It was a dramatic and effective crossroads for them to reach, because it wasn’t simply a case of reacting to what had happened, but of anticipating what events they might cause. The Sept of Baelor, and the deaths of their children, were all events which no amount of opposition and opprobrium could alter or prevent. But, in Jaime’s mind at least, this was something he could prevent Cersei from doing. The futility of his arguments made it feel like a full-on breaking point, a moment where it made sense that either he died, or she did. Because Cersei couldn’t pull the trigger then, with all her impulsive rage still burning, and with Jaime egging her on to do it, then what future event will cause her to do so? It’s interesting to see her unable to give the command – twice in fact, with the mirror instance with Tyrion – but it does rather extinguish the tension of the situation if, despite her protestations, someone can walk away from her. But who knows.
What we do know, however, is the truth about Jon. Indeed, the truth that he isn’t actually Jon at all, but Aegon. Which, as far as naming choices go, is slightly weird, given that Rhaegar’s first son, killed by Gregor Clegane after Rhaegar’s death at the Trident and thus after his secret second marriage to Lyanna, was also called Aegon. Which means that Rhaegar named his second son Aegon, while the first Aegon was still alive elsewhere. Clearly, there’s a slight fascination with the name on Rhaegar’s part, owing to the lineage of Aegon the Conqueror, but still – slightly weird.In any case, it was another ‘finally’ moment, as Bran shared his secret with someone else out loud, after teasing so many characters with it until now. In Sam being the one he told, the whole truth spills out – it turns out that Sam was listening to Gilly, or at least that what she was reading was actually what Sam himself had transcribed from other documents, which would explain his irritation, but would fail to explain why he didn’t take the information more seriously in the first place – and now, it’s just a case of awaiting Jon’s arrival at Winterfell, and the awkward familial ties being revealed to him. The reality of Jon’s birth is a point that, as aforementioned, the story has been leading to since the beginning, and so in one sense, it’s a huge deal. In another, it’s also significant as, thanks to primogeniture, it puts Jon theoretically ahead of Dany in the order of succession. And of course, it will be supremely awkward, given it makes Dany his aunt, a fact exacerbated by the nature of Targaryen inbreeding, which almost makes them closer to siblings in terms of DNA.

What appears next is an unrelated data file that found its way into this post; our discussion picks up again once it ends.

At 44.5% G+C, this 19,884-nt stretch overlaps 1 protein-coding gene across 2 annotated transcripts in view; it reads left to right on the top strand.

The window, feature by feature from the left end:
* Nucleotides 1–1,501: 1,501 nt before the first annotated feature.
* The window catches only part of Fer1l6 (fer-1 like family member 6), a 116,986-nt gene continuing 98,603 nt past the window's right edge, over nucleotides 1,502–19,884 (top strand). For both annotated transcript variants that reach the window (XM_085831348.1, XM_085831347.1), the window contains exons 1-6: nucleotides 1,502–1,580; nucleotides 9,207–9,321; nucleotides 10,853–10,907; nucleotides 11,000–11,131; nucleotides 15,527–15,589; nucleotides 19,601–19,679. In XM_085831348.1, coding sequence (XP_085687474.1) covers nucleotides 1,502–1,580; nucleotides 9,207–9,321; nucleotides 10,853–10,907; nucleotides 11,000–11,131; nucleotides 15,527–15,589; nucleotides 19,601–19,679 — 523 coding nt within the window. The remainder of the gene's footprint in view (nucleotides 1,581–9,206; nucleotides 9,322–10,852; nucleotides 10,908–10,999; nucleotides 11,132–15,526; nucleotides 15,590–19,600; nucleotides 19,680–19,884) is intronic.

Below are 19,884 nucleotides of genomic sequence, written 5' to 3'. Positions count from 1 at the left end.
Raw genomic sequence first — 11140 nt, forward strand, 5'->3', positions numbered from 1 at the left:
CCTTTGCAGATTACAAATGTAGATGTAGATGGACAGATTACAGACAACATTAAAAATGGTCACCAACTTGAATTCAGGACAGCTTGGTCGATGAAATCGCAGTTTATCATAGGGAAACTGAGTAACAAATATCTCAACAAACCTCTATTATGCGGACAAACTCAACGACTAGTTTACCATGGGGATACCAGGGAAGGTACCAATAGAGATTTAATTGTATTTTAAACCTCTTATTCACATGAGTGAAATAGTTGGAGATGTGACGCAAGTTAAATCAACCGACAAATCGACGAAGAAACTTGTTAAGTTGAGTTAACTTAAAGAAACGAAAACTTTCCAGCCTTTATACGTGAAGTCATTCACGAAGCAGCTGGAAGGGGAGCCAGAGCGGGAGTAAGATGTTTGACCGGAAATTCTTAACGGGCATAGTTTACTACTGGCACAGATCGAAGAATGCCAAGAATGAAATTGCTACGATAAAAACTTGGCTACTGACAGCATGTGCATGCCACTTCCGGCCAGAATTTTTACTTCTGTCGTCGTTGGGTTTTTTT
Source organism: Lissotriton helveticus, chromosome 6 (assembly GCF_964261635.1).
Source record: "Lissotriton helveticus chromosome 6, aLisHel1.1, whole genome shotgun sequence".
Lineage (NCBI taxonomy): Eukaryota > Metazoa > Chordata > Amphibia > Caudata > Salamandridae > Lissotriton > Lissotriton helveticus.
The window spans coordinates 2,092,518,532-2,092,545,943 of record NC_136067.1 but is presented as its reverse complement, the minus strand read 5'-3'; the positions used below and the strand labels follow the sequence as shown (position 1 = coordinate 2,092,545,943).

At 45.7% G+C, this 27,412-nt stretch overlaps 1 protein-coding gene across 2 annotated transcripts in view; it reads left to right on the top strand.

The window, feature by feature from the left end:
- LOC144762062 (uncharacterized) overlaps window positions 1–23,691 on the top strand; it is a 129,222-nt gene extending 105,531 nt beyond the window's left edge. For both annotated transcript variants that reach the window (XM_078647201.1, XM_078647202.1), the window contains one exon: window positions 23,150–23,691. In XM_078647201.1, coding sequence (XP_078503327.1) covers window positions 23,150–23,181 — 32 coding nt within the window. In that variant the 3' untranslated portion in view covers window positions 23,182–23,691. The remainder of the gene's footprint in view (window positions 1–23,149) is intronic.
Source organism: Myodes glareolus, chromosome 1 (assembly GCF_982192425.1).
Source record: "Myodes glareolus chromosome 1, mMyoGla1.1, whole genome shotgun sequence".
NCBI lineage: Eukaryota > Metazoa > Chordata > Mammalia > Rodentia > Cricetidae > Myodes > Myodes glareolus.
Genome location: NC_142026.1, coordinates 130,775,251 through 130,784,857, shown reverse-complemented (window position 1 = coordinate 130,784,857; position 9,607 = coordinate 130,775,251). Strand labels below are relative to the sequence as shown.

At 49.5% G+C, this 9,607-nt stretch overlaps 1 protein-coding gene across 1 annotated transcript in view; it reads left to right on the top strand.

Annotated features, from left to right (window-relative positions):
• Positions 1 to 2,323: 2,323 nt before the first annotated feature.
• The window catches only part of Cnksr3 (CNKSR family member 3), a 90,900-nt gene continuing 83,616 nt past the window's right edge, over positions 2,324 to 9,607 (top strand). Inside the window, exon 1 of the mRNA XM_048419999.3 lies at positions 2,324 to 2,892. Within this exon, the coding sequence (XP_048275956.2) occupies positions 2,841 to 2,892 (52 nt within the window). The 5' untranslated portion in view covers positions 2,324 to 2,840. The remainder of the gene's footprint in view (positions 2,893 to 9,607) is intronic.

But once the awkwardness and the immediate narrative ramifications are sorted, it is a shame that there will be little time to explore the full consequences for Jon as a character, and as a person. His whole identity is built on the idea that, given his bastard status, what he does is infinitely more important than who he is. The impact of this reveal on that identity is something that could have easily, and compellingly, filled ten episodes or more of pure character progression, of exploration of what it does to who he is. But the same could be said of the consequences of Jon returning from the dead, and the only effect of that particular event seems to be an imperviousness to death that was conveniently absent in the first instance, and in general, the impact – his continued existence as a character – has greatly outweighed the consequences of his return.
In book form – should the necessary books ever actually arrive – both developments will have the room to breathe, and to allow the concurrent progression of both plot and character, across potentially 2000 pages of slow-burn end game. What it means for him won’t have to be sacrificed for what it means for the story. But in show form, that end game is a mere six episodes; there’s only so much time left, and this season seems to be evidence that what time there is will be spent on ‘bigger things’ than internal conflict. But maybe I’m selling the show short on this particular issue. Jon’s real parentage is, after all, the question which George R. R. Martin asked David Benioff and DB Weiss before he would let them develop the show. If anything in this last stretch would get proper character development, it’s this, and maybe the lack of impact of Jon’s resurrection is just to save the impact for this impact. Only time will tell.